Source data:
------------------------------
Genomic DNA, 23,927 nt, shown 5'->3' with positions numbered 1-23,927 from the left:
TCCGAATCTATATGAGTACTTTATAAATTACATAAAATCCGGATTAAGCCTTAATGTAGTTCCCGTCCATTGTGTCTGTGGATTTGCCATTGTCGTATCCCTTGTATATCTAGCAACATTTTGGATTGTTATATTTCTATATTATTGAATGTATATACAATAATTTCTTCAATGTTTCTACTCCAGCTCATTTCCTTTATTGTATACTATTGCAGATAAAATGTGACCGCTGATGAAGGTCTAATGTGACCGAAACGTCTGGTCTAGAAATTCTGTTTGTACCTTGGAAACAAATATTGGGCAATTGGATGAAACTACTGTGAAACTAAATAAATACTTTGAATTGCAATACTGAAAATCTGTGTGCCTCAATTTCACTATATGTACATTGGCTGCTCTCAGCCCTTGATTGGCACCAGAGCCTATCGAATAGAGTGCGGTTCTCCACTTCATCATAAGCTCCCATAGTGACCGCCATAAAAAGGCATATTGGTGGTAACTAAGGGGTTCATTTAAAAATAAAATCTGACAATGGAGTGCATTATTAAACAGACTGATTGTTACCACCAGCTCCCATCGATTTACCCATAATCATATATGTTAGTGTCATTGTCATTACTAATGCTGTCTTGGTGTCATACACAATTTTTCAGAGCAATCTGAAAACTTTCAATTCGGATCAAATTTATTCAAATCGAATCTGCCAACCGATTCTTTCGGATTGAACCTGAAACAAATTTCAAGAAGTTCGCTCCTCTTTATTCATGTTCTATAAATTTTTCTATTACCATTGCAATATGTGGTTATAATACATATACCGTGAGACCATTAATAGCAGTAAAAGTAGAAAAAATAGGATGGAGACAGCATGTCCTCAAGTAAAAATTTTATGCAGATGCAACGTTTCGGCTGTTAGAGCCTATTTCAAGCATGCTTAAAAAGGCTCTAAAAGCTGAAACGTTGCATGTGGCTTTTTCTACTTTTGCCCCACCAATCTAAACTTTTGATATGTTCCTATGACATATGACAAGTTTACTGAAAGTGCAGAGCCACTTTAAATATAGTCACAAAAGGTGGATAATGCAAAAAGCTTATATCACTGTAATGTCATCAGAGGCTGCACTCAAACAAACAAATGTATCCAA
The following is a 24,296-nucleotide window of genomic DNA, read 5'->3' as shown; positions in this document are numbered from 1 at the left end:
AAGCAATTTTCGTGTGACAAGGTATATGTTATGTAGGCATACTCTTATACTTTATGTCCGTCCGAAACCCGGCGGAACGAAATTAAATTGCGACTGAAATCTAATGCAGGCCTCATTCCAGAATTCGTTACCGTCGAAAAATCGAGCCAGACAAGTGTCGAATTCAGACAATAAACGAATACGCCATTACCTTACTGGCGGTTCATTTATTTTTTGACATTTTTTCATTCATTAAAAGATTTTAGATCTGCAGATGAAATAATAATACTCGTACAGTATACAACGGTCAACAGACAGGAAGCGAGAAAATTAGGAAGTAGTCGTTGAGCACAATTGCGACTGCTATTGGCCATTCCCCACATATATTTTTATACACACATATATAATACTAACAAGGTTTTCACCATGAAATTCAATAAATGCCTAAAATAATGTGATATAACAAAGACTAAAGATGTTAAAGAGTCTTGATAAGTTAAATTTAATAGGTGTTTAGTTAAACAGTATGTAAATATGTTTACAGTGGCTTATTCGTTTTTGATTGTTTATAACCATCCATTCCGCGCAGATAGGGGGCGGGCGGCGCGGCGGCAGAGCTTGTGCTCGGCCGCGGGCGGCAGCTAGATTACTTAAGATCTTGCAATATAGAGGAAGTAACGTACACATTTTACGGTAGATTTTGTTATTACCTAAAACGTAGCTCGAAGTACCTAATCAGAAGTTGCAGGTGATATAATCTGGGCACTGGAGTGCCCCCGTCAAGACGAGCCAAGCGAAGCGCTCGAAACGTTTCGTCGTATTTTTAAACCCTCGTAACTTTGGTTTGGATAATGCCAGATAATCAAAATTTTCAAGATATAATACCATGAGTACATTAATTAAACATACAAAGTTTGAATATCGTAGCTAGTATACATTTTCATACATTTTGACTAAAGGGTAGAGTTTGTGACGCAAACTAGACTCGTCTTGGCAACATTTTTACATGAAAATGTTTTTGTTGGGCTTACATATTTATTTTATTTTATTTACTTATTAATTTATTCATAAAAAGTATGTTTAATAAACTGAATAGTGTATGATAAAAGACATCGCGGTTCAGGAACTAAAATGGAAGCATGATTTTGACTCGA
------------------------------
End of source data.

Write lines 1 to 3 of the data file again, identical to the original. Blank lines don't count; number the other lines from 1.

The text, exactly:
Genomic DNA, 23,927 nt, shown 5'->3' with positions numbered 1-23,927 from the left:
TCCGAATCTATATGAGTACTTTATAAATTACATAAAATCCGGATTAAGCCTTAATGTAGTTCCCGTCCATTGTGTCTGTGGATTTGCCATTGTCGTATCCCTTGTATATCTAGCAACATTTTGGATTGTTATATTTCTATATTATTGAATGTATATACAATAATTTCTTCAATGTTTCTACTCCAGCTCATTTCCTTTATTGTATACTATTGCAGATAAAATGTGACCGCTGATGAAGGTCTAATGTGACCGAAACGTCTGGTCTAGAAATTCTGTTTGTACCTTGGAAACAAATATTGGGCAATTGGATGAAACTACTGTGAAACTAAATAAATACTTTGAATTGCAATACTGAAAATCTGTGTGCCTCAATTTCACTATATGTACATTGGCTGCTCTCAGCCCTTGATTGGCACCAGAGCCTATCGAATAGAGTGCGGTTCTCCACTTCATCATAAGCTCCCATAGTGACCGCCATAAAAAGGCATATTGGTGGTAACTAAGGGGTTCATTTAAAAATAAAATCTGACAATGGAGTGCATTATTAAACAGACTGATTGTTACCACCAGCTCCCATCGATTTACCCATAATCATATATGTTAGTGTCATTGTCATTACTAATGCTGTCTTGGTGTCATACACAATTTTTCAGAGCAATCTGAAAACTTTCAATTCGGATCAAATTTATTCAAATCGAATCTGCCAACCGATTCTTTCGGATTGAACCTGAAACAAATTTCAAGAAGTTCGCTCCTCTTTATTCATGTTCTATAAATTTTTCTATTACCATTGCAATATGTGGTTATAATACATATACCGTGAGACCATTAATAGCAGTAAAAGTAGAAAAAATAGGATGGAGACAGCATGTCCTCAAGTAAAAATTTTATGCAGATGCAACGTTTCGGCTGTTAGAGCCTATTTCAAGCATGCTTAAAAAGGCTCTAAAAGCTGAAACGTTGCATGTGGCTTTTTCTACTTTTGCCCCACCAATCTAAACTTTTGATATGTTCCTATGACATATGACAAGTTTACTGAAAGTGCAGAGCCACTTTAAATATAGTCACAAAAGGTGGATAATGCAAAAAGCTTATATCACTGTAATGTCATCAGAGGCTGCACTCAAACAAACAAATGTATCCAA
The following is a 24,296-nucleotide window of genomic DNA, read 5'->3' as shown; positions in this document are numbered from 1 at the left end: